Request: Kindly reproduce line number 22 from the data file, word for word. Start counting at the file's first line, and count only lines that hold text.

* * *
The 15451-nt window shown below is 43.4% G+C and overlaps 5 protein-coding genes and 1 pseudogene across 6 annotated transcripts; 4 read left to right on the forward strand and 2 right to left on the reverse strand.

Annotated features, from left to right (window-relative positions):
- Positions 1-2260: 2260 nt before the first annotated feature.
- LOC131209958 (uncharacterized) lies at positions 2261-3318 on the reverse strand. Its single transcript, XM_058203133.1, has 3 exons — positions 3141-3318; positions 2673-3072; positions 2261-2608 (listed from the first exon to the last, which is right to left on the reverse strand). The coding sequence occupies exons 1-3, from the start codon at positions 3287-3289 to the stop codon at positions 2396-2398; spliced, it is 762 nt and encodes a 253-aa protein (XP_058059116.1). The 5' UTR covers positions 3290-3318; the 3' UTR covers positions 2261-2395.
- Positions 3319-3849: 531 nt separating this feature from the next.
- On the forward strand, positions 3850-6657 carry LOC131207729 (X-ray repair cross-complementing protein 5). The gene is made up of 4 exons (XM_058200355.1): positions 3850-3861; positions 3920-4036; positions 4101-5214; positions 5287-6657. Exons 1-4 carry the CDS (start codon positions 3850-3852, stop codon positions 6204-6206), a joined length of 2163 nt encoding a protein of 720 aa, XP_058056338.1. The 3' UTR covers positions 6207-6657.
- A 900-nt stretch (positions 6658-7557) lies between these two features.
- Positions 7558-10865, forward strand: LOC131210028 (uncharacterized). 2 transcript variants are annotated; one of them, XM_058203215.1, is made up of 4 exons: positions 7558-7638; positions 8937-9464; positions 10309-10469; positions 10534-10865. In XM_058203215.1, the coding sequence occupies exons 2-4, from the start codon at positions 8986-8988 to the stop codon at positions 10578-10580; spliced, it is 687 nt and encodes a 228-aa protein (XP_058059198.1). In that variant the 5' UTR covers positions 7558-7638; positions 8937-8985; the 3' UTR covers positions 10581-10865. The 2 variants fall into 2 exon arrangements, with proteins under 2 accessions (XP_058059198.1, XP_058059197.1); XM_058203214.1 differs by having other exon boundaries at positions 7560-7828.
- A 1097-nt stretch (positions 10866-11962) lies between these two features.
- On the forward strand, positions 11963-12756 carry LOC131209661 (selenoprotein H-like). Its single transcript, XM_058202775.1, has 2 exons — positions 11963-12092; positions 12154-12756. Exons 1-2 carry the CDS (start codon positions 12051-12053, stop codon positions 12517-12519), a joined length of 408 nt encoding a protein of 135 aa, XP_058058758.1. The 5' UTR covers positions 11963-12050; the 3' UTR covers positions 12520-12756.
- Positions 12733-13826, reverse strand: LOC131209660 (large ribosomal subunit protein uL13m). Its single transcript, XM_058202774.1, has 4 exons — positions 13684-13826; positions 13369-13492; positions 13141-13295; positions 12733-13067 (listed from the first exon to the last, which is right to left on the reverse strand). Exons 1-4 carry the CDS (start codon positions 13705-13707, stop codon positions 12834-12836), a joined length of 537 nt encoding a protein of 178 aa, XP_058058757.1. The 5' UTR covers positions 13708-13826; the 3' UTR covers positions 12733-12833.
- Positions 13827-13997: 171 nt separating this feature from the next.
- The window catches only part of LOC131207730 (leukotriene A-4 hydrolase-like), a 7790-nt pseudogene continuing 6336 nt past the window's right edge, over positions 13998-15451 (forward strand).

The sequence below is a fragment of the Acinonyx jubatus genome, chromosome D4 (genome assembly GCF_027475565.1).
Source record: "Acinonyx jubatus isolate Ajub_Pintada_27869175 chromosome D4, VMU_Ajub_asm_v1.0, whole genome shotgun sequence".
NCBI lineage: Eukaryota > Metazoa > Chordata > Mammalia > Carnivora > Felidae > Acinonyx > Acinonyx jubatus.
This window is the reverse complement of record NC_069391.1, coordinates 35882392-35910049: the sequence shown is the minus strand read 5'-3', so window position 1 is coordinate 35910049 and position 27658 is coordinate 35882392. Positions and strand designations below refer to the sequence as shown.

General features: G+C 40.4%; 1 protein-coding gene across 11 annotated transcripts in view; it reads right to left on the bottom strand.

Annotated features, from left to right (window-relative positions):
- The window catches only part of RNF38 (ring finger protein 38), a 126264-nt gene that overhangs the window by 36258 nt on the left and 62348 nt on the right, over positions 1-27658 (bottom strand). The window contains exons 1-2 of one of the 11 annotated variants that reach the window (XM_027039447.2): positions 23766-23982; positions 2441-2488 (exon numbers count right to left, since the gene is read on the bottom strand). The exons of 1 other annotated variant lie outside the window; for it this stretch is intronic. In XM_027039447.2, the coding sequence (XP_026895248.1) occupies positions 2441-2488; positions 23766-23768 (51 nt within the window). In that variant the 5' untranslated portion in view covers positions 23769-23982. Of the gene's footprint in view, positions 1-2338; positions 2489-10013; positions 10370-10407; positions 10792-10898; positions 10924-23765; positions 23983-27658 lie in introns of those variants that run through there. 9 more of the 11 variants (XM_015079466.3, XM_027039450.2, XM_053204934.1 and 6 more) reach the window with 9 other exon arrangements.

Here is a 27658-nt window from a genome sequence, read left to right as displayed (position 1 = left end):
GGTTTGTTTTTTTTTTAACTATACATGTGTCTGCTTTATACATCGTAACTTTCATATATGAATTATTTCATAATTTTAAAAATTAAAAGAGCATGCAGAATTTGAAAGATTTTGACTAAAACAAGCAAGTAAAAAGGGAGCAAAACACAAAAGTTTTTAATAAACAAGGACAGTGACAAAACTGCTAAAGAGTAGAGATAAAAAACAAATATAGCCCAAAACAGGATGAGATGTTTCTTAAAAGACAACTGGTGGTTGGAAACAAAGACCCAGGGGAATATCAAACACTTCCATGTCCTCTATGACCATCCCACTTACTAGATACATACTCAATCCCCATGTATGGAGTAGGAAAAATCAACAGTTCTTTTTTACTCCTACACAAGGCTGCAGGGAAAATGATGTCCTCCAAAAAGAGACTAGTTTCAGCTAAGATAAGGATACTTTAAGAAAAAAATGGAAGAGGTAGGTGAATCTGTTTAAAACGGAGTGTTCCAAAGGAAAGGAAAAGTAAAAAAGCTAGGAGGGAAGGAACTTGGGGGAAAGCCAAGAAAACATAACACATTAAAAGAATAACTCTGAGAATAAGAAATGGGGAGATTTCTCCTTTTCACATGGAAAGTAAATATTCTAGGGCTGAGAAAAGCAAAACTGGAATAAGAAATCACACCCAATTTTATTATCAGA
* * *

GGTTTGTTTTTTTTTTAACTATACATGTGTCTGCTTTATACATCGTAACTTTCATATATGAATTATTTCATAATTTTAAAAATTAAAAGAGCATGCAGAATTTGAAAGATTTTGACTAAAACAAGCAAGTAAAAAGGGAGCAAAACACAAAAGTTTTTAATAAACAAGGACAGTGACAAAACTGCTAAAGAGTAGAGATAAAAAACAAATATAGCCCAAAACAGGATGAGATGTTTCTTAAAAGACAACTGGTGGTTGGAAACAAAGACCCAGGGGAATATCAAACACTTCCATGTCCTCTATGACCATCCCACTTACTAGATACATACTCAATCCCCATGTATGGAGTAGGAAAAATCAACAGTTCTTTTTTACTCCTACACAAGGCTGCAGGGAAAATGATGTCCTCCAAAAAGAGACTAGTTTCAGCTAAGATAAGGATACTTTAAGAAAAAAATGGAAGAGGTAGGTGAATCTGTTTAAAACGGAGTGTTCCAAAGGAAAGGAAAAGTAAAAAAGCTAGGAGGGAAGGAACTTGGGGGAAAGCCAAGAAAACATAACACATTAAAAGAATAACTCTGAGAATAAGAAATGGGGAGATTTCTCCTTTTCACATGGAAAGTAAATATTCTAGGGCTGAGAAAAGCAAAACTGGAATAAGAAATCACACCCAATTTTATTATCAGA